December 8, 2022 #1 Local News, Forum, Information and Event Source for Venice Beach, California.

Column: Time to Abolish LAHSA Is Now!

Undercounts by this bloated bureaucracy confirms an inability to solve the crisis of homelessness and encampments here in Venice and LA!

By Nick Antonicello

How does a government agency rely on securing an accurate count of the Los Angeles homeless population with volunteers on a single evening?

Having participated in four previous counts, why would an agency dedicated to solving this crisis not approach a homeless population survey much like how the federal government conducts census counts that have a far greater degree of reliability and accuracy?

For how hard is it to conduct a reliable and accurate count and why must these observations be made in the evening and not during the day?

It is a fundamental question that needs to be answered as Los Angeles considers new leadership in City Hall with a new Mayor as well as new members on the fifteen-member LA City Council.

While new leadership that has just arrived at the Los Angeles Homeless Services Authority (LAHSA), the larger question is this agency designed to maintain the status quo of this huge encampment population, or was it created to solve a problem that is now completely out of control?

For the whole delivery system of services with LAHSA in charge and the numerous service providers that are equally unaccountable and under the radar, is our city leadership willing to abolish a floundering agency and it’s collection of not-for-profits that don’t seem much interested in actual results?

For LAHSA, a super governmental agency of sorts created in 1993 with over 300 employees, 830 individuals, and 240 teams has been designated for nearly 30 years to provide sensible outreach or at least manage this out-of-control housing crisis that is not working!

The former executive director was paid handsomely, over $260,000 annually and reported to a 10-member commission of county and city officials whose mission it is to provide oversight as well as implement policies that would change the direction of homelessness, but as the dollar investment in this cottage industry of homelessness swells, where is a modicum of results?

For beyond the obvious ability to accurately count this street population, what are the standards, goals or objectives driven by real data that is reliable to adapt policies that actually assist and help the most vulnerable?

For agencies like LAHSA seem to suggest more money is at the core of their inability to make a serious dent in the encampment population, no matter what the circumstances. It is a frustrating process in which the public at-large has waited some thirty years for this bureaucracy to offer any sense of tangible progress.

With most policymakers and elected officials acknowledging that the construction of permanent housing is slow if not off line, where is the plan to move this population inside and grab hold of a process that does not tolerate the scourge of living on sidewalks?

Currently, the federal government spends some $9 billion dollars on homeless services and the state of California $7.2 billion. LAHSA is currently managing $800 million with $366 from LA County and $303 million from LA City. The federal government in addition kicks in $37 million to LAHSA and another $95.3 million from Sacramento.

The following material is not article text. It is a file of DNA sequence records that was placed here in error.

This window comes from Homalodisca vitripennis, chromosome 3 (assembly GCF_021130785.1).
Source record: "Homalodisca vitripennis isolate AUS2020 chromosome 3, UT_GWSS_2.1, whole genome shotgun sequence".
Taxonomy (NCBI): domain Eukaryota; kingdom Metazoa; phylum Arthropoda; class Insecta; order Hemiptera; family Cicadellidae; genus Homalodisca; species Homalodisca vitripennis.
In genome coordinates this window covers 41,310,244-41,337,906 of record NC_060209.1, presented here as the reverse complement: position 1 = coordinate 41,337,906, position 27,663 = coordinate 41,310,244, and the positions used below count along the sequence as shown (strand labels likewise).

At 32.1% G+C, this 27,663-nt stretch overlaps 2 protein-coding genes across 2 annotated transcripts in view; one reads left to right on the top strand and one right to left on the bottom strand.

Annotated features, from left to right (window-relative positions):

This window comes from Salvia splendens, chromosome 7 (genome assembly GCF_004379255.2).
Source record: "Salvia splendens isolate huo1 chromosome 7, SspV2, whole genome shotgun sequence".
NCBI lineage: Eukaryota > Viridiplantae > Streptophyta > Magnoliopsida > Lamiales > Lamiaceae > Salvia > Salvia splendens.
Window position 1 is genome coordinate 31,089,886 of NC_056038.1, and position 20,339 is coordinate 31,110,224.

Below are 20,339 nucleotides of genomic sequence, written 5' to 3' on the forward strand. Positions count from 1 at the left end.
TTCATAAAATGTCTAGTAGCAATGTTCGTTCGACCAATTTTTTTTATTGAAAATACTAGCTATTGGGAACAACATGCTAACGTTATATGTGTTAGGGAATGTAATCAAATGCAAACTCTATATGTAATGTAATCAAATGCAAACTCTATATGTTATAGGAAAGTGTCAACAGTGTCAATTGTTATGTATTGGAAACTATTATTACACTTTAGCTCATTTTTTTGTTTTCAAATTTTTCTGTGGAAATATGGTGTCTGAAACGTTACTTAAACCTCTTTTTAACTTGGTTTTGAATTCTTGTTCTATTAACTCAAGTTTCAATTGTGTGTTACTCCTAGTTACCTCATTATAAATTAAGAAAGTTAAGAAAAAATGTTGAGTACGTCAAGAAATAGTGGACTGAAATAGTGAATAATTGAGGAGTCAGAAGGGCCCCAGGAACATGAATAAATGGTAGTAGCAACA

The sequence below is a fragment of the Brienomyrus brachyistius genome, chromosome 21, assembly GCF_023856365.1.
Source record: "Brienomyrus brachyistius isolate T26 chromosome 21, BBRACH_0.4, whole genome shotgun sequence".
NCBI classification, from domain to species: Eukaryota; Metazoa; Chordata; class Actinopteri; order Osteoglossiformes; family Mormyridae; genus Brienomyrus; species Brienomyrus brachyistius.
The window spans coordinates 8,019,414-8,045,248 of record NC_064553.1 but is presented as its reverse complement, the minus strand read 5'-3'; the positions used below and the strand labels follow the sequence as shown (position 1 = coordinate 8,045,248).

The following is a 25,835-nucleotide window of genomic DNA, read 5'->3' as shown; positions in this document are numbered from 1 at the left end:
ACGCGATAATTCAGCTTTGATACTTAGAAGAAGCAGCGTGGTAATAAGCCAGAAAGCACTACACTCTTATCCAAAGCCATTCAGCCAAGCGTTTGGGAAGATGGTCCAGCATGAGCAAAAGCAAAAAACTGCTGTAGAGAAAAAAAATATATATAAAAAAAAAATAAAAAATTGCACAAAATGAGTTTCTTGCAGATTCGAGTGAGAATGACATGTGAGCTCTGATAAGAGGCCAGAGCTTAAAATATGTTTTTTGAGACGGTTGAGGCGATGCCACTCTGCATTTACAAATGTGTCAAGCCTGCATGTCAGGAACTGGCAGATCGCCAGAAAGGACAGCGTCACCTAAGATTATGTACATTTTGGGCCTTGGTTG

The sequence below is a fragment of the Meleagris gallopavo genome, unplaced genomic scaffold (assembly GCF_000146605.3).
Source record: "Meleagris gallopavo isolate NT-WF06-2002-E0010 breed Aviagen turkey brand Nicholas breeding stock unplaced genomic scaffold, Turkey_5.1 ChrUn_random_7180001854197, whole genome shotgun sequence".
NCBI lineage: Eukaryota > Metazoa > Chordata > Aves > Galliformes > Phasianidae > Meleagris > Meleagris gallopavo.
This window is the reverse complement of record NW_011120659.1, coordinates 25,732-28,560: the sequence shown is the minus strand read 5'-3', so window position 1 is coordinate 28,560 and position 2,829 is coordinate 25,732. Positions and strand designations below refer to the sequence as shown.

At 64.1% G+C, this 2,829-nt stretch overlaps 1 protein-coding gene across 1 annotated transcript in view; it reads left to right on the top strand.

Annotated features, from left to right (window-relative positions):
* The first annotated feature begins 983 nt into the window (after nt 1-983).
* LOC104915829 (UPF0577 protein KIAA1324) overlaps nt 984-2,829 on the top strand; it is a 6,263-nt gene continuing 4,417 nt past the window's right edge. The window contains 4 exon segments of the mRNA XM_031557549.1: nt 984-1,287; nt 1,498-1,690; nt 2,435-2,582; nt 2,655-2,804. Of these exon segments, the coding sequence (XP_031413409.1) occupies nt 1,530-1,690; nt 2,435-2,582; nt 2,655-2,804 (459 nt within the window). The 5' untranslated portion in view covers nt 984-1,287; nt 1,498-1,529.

For where is all this money going?

Employees and salaries?  

California has roughly 161,000 homeless individuals and that represents 27% of the entire homeless population of the United States.

In 2020 41,290 homeless individuals lived in LA with roughly 2,000 here in Venice. The irony of the homeless equation is that the entire amount of those on the street represents just 0.4% of the state population.  

For the true problem is one of managed and intentional containment.

Places like Los Angeles and in particular Venice are assuming the responsibility of this crisis and LAHSA seems to lack any plan of attack to address where homelessness is at epidemic levels as we come out of the pandemic.

And why is permanent housing not happening?

The answer is obvious, an expenditure so toxic due to selecting the most expensive of locales has permanent housing costs at roughly $837,000 per unit for single dwellers with that number increasing each and every day!

For the time for full disclosure and transparency regarding the whole process of managing the homeless dilemma is obvious and apparent.

LAHSA is a failed proposition and our elected officials must stop enabling a process that is dysfunctional and broken.

A data-driven approach must be considered and implemented no matter who is elected this November if we are to have a serious and reliable plan of action that decreases and eventually eliminates the street population that can no longer be tolerated and accepted as a part of a problem that has exhausted neighborhoods like Venice and beyond.

The time to dismantle LAHSA with a data-driven process that addresses mental illness, drug and alcohol recovery, and the influence of gang violence in these encampments needs to happen now.

The politics of homelessness must take a back seat and serious policy makers who are willing to take on the cottage industry of the unhoused should take a wrecking ball to this agency that has failed for three decades along with the service providers who are equally unaccountable, ineffective and picking the pockets of taxpayers must cease and desist.

Nick Antonicello is a longtime Venetian who serves on the Outreach and Oceanfront Walk Committees of the Venice Neighborhood Council (www.venicenc.org) and covers issues like homelessness and how it effects Venice. Have a take or a tip? You can e-mail Antonicello at nantoni@mindspring.com

in Opinion
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